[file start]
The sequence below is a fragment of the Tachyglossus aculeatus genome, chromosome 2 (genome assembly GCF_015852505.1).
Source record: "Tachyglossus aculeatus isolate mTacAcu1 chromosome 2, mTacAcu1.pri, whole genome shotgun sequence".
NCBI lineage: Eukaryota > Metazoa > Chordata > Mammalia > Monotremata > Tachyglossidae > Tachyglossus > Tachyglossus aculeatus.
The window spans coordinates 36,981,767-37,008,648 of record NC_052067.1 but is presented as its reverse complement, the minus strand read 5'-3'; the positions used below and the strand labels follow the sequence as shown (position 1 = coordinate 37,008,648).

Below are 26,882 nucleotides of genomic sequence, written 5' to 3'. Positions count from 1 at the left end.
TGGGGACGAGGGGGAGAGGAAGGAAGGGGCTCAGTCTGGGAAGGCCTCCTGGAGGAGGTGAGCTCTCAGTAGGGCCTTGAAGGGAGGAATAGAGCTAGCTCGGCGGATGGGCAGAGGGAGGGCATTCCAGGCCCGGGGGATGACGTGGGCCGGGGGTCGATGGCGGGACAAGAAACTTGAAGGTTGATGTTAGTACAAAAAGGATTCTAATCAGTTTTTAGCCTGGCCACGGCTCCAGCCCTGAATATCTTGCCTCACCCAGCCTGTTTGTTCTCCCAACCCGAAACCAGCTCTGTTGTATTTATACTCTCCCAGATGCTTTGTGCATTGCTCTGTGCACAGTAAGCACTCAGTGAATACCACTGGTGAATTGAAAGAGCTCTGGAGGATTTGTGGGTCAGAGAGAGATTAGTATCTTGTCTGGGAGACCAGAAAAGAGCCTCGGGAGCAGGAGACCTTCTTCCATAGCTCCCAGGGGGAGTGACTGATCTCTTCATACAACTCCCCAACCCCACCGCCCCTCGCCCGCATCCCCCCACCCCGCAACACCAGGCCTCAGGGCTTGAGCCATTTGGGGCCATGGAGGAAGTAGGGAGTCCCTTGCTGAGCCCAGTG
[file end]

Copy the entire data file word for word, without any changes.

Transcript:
The sequence below is a fragment of the Tachyglossus aculeatus genome, chromosome 2 (genome assembly GCF_015852505.1).
Source record: "Tachyglossus aculeatus isolate mTacAcu1 chromosome 2, mTacAcu1.pri, whole genome shotgun sequence".
NCBI lineage: Eukaryota > Metazoa > Chordata > Mammalia > Monotremata > Tachyglossidae > Tachyglossus > Tachyglossus aculeatus.
The window spans coordinates 36,981,767-37,008,648 of record NC_052067.1 but is presented as its reverse complement, the minus strand read 5'-3'; the positions used below and the strand labels follow the sequence as shown (position 1 = coordinate 37,008,648).

Below are 26,882 nucleotides of genomic sequence, written 5' to 3'. Positions count from 1 at the left end.
TGGGGACGAGGGGGAGAGGAAGGAAGGGGCTCAGTCTGGGAAGGCCTCCTGGAGGAGGTGAGCTCTCAGTAGGGCCTTGAAGGGAGGAATAGAGCTAGCTCGGCGGATGGGCAGAGGGAGGGCATTCCAGGCCCGGGGGATGACGTGGGCCGGGGGTCGATGGCGGGACAAGAAACTTGAAGGTTGATGTTAGTACAAAAAGGATTCTAATCAGTTTTTAGCCTGGCCACGGCTCCAGCCCTGAATATCTTGCCTCACCCAGCCTGTTTGTTCTCCCAACCCGAAACCAGCTCTGTTGTATTTATACTCTCCCAGATGCTTTGTGCATTGCTCTGTGCACAGTAAGCACTCAGTGAATACCACTGGTGAATTGAAAGAGCTCTGGAGGATTTGTGGGTCAGAGAGAGATTAGTATCTTGTCTGGGAGACCAGAAAAGAGCCTCGGGAGCAGGAGACCTTCTTCCATAGCTCCCAGGGGGAGTGACTGATCTCTTCATACAACTCCCCAACCCCACCGCCCCTCGCCCGCATCCCCCCACCCCGCAACACCAGGCCTCAGGGCTTGAGCCATTTGGGGCCATGGAGGAAGTAGGGAGTCCCTTGCTGAGCCCAGTG